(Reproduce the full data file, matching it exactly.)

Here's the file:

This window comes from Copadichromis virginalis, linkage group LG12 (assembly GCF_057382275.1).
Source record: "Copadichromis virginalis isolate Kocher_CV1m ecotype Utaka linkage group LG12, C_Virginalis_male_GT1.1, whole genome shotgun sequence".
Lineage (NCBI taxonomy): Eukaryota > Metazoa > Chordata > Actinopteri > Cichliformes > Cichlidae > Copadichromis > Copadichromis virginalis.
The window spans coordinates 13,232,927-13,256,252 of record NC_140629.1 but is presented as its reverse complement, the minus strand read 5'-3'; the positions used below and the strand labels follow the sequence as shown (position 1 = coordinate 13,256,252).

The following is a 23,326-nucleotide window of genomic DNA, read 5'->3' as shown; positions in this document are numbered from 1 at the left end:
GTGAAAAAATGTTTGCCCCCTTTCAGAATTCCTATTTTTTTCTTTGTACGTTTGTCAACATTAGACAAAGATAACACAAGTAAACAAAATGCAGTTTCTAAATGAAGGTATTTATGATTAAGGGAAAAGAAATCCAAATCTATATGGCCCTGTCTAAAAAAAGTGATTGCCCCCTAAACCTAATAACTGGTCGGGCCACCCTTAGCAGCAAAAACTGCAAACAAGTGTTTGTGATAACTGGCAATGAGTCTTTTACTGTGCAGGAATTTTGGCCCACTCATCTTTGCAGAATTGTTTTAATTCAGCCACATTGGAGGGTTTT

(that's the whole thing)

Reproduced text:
This window comes from Copadichromis virginalis, linkage group LG12 (assembly GCF_057382275.1).
Source record: "Copadichromis virginalis isolate Kocher_CV1m ecotype Utaka linkage group LG12, C_Virginalis_male_GT1.1, whole genome shotgun sequence".
Lineage (NCBI taxonomy): Eukaryota > Metazoa > Chordata > Actinopteri > Cichliformes > Cichlidae > Copadichromis > Copadichromis virginalis.
The window spans coordinates 13,232,927-13,256,252 of record NC_140629.1 but is presented as its reverse complement, the minus strand read 5'-3'; the positions used below and the strand labels follow the sequence as shown (position 1 = coordinate 13,256,252).

The following is a 23,326-nucleotide window of genomic DNA, read 5'->3' as shown; positions in this document are numbered from 1 at the left end:
GTGAAAAAATGTTTGCCCCCTTTCAGAATTCCTATTTTTTTCTTTGTACGTTTGTCAACATTAGACAAAGATAACACAAGTAAACAAAATGCAGTTTCTAAATGAAGGTATTTATGATTAAGGGAAAAGAAATCCAAATCTATATGGCCCTGTCTAAAAAAAGTGATTGCCCCCTAAACCTAATAACTGGTCGGGCCACCCTTAGCAGCAAAAACTGCAAACAAGTGTTTGTGATAACTGGCAATGAGTCTTTTACTGTGCAGGAATTTTGGCCCACTCATCTTTGCAGAATTGTTTTAATTCAGCCACATTGGAGGGTTTT